2. We need courage to change when it’s easier to remain comfortable.
  3. We need courage to express our convictions when others challenge us.
  4. We need courage to overcome obstacles when progress will come no other way.
  5. We need courage to learn and grow when it will display our weakness.
  6. We need courage to take the high road when others treat us badly.
  7. We need courage to lead when being in front makes us an easy target.

We also need courage to remain steadfast in our faith.  Staying power is a huge benefit of courage.  In the parable of the seeds in Matthew 13:21, some seed fell on rocky ground.  “These are people who experience initial joy but because they possess no staying power or rootedness in them, they fall away.” Spiritual courage is the heart that sees difficulty and faces it, knowing one’s confidence is in God.  Oswald Chambers wrote, “God expects His children to be so confident in Him that in a crisis they are the ones upon whom He can rely….God expects of us the one thing that glorifies Him – and that is to remain absolutely confident in Him.”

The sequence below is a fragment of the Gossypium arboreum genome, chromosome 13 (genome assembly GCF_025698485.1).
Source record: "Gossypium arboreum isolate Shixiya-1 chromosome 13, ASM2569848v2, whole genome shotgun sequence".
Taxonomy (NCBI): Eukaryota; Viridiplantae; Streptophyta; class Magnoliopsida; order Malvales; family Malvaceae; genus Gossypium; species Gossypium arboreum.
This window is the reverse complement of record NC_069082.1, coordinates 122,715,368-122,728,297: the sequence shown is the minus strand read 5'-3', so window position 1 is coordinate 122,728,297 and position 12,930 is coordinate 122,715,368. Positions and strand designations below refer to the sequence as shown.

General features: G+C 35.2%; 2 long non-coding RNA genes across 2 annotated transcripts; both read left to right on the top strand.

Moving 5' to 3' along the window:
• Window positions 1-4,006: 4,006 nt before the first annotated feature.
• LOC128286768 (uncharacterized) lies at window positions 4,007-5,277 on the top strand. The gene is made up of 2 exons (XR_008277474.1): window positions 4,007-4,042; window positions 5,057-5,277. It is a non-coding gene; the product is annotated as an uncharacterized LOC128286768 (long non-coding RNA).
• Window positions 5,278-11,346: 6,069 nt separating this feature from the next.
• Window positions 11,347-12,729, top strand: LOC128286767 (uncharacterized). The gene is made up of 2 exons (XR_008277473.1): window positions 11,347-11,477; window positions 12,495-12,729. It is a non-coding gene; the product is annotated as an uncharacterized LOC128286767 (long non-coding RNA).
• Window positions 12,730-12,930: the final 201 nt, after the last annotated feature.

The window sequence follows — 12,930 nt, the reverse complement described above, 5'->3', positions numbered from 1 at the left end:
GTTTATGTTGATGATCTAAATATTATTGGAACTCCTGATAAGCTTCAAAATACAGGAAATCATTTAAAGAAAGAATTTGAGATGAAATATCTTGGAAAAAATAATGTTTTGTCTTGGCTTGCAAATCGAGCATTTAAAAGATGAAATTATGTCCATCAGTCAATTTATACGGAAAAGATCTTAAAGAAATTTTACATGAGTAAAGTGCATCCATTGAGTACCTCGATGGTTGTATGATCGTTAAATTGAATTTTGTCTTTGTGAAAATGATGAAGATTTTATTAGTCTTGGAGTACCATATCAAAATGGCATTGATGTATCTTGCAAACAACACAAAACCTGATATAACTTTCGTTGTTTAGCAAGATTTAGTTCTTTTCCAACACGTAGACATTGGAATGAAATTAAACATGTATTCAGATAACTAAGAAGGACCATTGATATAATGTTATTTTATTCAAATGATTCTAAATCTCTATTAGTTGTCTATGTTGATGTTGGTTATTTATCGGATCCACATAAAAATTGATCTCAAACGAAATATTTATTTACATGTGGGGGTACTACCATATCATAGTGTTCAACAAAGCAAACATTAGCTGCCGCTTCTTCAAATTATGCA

The one thing Satan will try to rob from us is our confidence in God which is not difficult to do if our confidence is built upon our own experience and self sufficiency.  A genuine confidence in God is something Satan cannot touch.

How  we grow courage in ourselves and in our kids?

Consider the shifts in viewpoint listed above and purpose to “swim upstream” in the areas that apply to your family.

Remember that we all have hesitations, apprehensions and fears.  When we have more reasons to risk than we have reasons to fear, when our faith is greater than our worries, then we will grow more courageous rather than cowardly.

God calls us to live confident in His ability to bring change and power to bear on our lives.  We are told in Philippians 4:6 to be anxious for nothing, but in everything by prayer and supplication, with thanksgiving, let your requests be made known to God, and the peace of God, which surpasses all understanding will guard your hearts and minds through Christ Jesus.